Temsirolimus Effective as Salvage Treatment in Patients With Relapsed/Refractory PCNSL

 Prognosis for patients with relapsed/refractory PCNSL is often poor.
Prognosis for patients with relapsed/refractory PCNSL is often poor.

A weekly dose of temsirolimus 75 mg was found to be active in patients with relapsed/refractory primary CNS lymphoma (PCNSL); however, only some patients achieved long-term control, a study published in the Journal of Clinical Oncology has shown.1

 

Prognosis for patients with relapsed/refractory PCNSL is poor. Approximately 25% of patients do not respond to first-line therapy, and more than 50% experience relapse. Although whole-brain radiotherapy is an effective salvage treatment, the modality exposes patients to a higher risk of late neurotoxicity than chemotherapy; therefore, salvage chemotherapy is preferred.

 

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In this study, researchers investigated the efficacy of temsirolimus in patients with relapsed or refractory PCNSL. The phase II study (ClinicalTrials.gov NCT00942747) included 37 immunocompetent adults with histologically confirmed PCNSL who were not eligible for or had experienced treatment failure with high-dose methotrexate-based chemotherapy. Median age was 70 years; median time since last treatment was 3.9 months (range, 0.1 to 14.6 months).

 

Primary end point was overall response rate, including complete response (CR), CR unconfirmed, and partial response. Secondary end points included penetration into the cerebrospinal fluid (CSF), toxicity, progression-free survival, and overall survival.

 

The first 6 participants received temsirolimus 25 mg IV once per week; all consecutive patients received temsirolimus 75 mg IV once per week.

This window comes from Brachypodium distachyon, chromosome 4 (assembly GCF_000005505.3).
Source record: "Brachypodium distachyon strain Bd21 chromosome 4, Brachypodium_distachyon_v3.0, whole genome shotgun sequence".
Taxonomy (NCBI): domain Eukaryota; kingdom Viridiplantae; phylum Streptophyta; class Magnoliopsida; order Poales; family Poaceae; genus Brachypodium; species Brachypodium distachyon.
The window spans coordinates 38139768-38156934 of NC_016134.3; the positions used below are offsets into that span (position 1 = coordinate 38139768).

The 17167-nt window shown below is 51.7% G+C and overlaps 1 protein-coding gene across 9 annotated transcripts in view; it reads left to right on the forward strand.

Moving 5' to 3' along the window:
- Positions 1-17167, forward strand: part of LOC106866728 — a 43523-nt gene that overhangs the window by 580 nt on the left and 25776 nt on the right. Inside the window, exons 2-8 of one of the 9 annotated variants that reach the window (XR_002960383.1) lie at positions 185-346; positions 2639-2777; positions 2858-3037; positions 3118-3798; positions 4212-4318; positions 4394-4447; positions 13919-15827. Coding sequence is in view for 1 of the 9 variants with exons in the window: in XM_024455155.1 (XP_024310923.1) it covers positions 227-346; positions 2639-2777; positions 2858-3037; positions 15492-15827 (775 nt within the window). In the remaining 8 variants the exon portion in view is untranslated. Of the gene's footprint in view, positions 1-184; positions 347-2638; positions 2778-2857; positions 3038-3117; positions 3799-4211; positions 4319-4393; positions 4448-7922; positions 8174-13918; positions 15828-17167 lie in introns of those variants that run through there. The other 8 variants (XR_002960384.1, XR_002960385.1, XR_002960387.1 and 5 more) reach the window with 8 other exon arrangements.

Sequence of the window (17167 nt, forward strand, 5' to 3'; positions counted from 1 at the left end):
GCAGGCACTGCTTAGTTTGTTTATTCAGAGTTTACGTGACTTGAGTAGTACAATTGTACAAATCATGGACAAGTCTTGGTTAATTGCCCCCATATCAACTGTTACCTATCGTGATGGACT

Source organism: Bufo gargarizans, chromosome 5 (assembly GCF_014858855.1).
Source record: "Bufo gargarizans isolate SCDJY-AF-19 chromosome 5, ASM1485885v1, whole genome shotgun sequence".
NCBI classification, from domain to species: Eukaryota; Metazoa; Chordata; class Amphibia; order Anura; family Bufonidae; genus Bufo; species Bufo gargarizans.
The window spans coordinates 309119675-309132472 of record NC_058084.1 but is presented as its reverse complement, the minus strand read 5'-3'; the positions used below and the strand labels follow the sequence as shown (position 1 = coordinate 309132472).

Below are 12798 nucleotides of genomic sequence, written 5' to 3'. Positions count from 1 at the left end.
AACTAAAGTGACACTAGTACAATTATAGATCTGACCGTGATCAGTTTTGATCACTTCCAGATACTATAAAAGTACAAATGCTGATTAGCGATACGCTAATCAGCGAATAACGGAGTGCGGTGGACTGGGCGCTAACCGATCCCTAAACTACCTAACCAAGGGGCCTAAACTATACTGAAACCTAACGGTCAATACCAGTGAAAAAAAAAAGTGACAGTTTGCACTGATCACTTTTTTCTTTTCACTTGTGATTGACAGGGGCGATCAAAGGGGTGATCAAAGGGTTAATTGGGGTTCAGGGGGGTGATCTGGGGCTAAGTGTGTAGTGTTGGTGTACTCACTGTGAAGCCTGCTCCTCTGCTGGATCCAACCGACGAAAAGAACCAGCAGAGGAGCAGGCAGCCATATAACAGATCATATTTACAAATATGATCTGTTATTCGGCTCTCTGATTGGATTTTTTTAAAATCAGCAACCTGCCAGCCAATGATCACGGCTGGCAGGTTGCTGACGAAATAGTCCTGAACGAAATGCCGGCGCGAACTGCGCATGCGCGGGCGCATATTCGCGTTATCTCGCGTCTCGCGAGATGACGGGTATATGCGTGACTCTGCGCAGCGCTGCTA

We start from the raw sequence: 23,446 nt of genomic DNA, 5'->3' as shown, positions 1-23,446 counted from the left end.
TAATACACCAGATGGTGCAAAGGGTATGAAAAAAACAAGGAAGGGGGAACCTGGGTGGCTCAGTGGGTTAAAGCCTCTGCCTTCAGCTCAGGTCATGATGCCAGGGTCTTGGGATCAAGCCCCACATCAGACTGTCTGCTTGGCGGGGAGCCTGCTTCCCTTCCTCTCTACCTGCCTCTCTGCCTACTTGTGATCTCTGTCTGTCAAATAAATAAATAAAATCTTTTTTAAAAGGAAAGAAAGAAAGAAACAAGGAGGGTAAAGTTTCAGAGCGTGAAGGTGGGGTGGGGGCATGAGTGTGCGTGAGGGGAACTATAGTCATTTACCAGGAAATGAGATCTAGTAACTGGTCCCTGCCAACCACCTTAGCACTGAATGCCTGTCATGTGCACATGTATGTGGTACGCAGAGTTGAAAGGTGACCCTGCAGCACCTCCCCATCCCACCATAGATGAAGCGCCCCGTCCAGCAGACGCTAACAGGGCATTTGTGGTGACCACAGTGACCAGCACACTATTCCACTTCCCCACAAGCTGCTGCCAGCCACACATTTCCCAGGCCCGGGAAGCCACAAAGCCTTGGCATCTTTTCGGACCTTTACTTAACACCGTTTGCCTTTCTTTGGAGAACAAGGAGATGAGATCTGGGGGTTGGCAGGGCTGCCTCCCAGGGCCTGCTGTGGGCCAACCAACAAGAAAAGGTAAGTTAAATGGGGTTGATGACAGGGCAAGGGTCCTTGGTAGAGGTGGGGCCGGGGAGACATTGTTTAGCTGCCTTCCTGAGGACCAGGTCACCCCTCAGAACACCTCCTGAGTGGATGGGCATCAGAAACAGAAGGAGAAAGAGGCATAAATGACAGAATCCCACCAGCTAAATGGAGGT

An overall response rate of 54% was seen, with 5 patients (13.5%) achieved CR, 3 (8%) achieved CR unconfirmed, and 12 (32.4%) achieved partial response. Median progression-free survival was 2.1 months (95% CI, 1.1 to 3.0 months).

 

The most frequent grade 3 or higher adverse events was hyperglycemia (11 patients [29.7%]), thrombocytopenia (8 patients [21.6%]), infection (7 patients [19%]), anemia (4 patients [10.8%]), and rash (3 patients [8.1%]).

 

Blood/CSF pairs were collected from 5 patients in the 25-mg cohort (10 pairs) and 4 patients in the 75-mg cohort (4 pairs). Mean maximum blood concentration for temsirolimus and its metabolite sirolimus was 292 ng/mL and 37.2 ng/mL, respectively, in the 25-mg cohort; and 484 ng/mL and 91.1 ng/mL, respectively, in the 75-mg cohort.

 

Study findings showed CSF concentration for temsirolimus was 2 ng/mL in 1 patient in the 75-mg cohort, but no drug was found in the CSF of any of the other patients. The researchers concluded that temsirolimus is active in relapsed/refractory PCNSL. Although some patients achieved long-term control, most responses were short lived. Therefore, further evaluation in combinations with other drugs may be warranted.

 

REFERENCE

1. Korfel A, Schlegel U, Herrlinger U, et al. Phase II trial of temsirolimus for relapsed/refractory primary CNS lymphoma [published online ahead of print March 14, 2016]. J Clin Oncol. doi:10.1200/JCO.2015.64.9897.

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